Discussions of Mormons and Mormon life, Book of Mormon issues and evidences, and other Latter-day Saint (LDS) topics.

Saturday, June 04, 2011

Inept Deceipt in the Inspired Version? The Problem with Errant Assumptions

Here's a friendly inquiry abut differences in the Book of Mormon and the "Inspired Version" of the Bible from someone who I don't think was really looking for an answer:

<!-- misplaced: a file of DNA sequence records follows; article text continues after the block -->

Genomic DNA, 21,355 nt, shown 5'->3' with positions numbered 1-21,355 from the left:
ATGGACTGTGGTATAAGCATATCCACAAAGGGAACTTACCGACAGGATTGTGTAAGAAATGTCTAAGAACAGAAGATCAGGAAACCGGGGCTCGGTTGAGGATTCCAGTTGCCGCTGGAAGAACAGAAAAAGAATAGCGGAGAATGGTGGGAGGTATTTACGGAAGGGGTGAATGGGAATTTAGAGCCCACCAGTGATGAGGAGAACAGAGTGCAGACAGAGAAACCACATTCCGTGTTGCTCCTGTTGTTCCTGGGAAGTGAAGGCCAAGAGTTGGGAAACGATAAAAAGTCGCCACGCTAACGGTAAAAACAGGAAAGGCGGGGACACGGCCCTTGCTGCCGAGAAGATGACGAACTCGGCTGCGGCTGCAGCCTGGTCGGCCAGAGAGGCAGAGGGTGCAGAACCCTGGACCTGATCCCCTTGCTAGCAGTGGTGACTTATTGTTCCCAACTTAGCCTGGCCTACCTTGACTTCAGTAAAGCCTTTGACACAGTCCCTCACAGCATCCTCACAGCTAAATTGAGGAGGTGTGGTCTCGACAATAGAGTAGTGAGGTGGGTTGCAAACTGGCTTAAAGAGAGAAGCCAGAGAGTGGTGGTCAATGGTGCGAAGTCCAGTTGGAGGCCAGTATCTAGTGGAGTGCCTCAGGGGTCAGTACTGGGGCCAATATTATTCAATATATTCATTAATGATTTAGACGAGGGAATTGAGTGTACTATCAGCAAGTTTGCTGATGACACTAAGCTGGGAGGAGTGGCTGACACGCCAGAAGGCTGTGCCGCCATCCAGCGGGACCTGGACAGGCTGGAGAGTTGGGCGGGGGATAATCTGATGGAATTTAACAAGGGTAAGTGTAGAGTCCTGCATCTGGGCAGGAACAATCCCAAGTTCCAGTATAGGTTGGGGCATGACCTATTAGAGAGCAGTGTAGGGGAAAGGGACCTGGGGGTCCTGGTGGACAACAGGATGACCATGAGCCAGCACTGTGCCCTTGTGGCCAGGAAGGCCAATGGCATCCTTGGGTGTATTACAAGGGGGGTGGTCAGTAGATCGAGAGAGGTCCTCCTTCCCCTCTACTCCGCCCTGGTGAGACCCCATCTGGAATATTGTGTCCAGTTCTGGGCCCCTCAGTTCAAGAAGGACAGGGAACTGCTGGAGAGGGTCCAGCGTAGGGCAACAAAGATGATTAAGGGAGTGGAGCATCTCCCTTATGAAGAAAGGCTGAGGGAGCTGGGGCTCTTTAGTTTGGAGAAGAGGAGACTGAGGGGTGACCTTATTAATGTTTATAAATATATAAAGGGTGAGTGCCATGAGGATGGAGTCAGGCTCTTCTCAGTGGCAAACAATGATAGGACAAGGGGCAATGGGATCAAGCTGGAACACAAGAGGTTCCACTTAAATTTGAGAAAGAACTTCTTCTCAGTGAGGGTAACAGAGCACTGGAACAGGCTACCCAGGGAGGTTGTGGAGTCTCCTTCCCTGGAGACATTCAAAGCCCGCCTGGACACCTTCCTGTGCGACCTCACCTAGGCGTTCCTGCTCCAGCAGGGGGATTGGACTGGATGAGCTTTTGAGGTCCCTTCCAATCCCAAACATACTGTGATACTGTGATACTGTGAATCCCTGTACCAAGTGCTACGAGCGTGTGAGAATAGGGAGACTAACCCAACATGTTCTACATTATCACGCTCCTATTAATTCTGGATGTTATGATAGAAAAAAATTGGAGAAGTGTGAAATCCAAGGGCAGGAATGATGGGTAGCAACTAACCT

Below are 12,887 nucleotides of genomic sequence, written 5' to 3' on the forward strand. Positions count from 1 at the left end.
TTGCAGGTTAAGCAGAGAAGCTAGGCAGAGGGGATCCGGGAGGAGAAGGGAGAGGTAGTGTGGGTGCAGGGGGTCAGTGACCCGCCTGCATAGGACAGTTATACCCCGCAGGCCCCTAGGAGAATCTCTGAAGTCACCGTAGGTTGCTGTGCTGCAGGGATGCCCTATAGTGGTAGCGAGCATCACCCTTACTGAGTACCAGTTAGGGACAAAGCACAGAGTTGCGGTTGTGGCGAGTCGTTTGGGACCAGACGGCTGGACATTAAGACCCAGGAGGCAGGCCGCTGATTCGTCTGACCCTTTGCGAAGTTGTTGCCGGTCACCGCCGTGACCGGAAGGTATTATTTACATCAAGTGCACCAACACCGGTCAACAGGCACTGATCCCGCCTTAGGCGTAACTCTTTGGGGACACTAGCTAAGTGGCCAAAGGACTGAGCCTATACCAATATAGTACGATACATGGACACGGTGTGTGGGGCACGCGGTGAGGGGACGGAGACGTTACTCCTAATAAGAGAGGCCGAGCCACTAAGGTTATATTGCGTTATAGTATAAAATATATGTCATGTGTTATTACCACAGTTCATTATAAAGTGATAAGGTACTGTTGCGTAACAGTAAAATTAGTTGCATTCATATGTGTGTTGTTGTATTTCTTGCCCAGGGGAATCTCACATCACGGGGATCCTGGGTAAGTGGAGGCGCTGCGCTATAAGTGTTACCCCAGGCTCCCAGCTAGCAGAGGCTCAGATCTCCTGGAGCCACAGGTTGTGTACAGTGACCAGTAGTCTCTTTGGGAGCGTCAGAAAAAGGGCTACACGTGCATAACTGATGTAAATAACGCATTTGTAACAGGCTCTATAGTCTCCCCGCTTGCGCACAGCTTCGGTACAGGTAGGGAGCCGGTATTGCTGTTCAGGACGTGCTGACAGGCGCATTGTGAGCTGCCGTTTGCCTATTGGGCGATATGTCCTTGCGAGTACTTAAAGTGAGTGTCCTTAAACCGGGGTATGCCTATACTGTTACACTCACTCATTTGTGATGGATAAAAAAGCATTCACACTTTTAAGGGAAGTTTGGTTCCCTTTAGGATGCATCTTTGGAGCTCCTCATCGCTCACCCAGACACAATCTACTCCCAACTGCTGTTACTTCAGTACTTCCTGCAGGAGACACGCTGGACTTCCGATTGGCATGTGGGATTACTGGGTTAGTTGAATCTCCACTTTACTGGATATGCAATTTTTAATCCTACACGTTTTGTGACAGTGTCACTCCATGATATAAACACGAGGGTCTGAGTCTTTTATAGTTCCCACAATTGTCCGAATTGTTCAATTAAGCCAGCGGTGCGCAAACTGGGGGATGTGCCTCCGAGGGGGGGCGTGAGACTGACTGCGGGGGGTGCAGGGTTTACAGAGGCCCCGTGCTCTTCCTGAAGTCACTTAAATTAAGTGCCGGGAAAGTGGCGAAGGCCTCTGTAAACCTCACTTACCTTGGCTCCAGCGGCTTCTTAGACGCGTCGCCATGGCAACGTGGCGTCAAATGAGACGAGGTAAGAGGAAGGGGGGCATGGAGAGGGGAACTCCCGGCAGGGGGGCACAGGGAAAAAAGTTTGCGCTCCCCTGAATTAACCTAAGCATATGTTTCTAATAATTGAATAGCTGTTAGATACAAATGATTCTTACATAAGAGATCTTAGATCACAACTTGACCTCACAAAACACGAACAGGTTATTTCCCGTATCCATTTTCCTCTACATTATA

The outrageous mistakes that Joseph Smith made, in presuming that he could translate the Bible, were, simply, that the Bible scriptures used from the KJV in the BOM, supposedly the most correct book on the face of the earth, prior to Smith's Inspired Version of the Bible (parts of which are currently annotated in the LDS Bible) grossly contradict Smith's translation of the New Testament. How is it that the BOM does not match the JST? For example, take 1 Nephi 14:6, Matt. 7:6, 3 Nephi 13:25-27, Matt. 6:25-27. Smith should have known that this deception would catch-up with him, but I don't really think he cared, for he lived in a very delusional world. After he wrote the BOM, he couldn't go back and change what he had written when he rendered a bogus translation of the Bible. What sophistry can you come up with to explain away what is clear proof that Smith was a charlatan? Yet, you are quite an expert at sophistry and have made many people believe that what is as black as sin is as white and pure as the driven snow. I am quite curious to hear your explanation for this.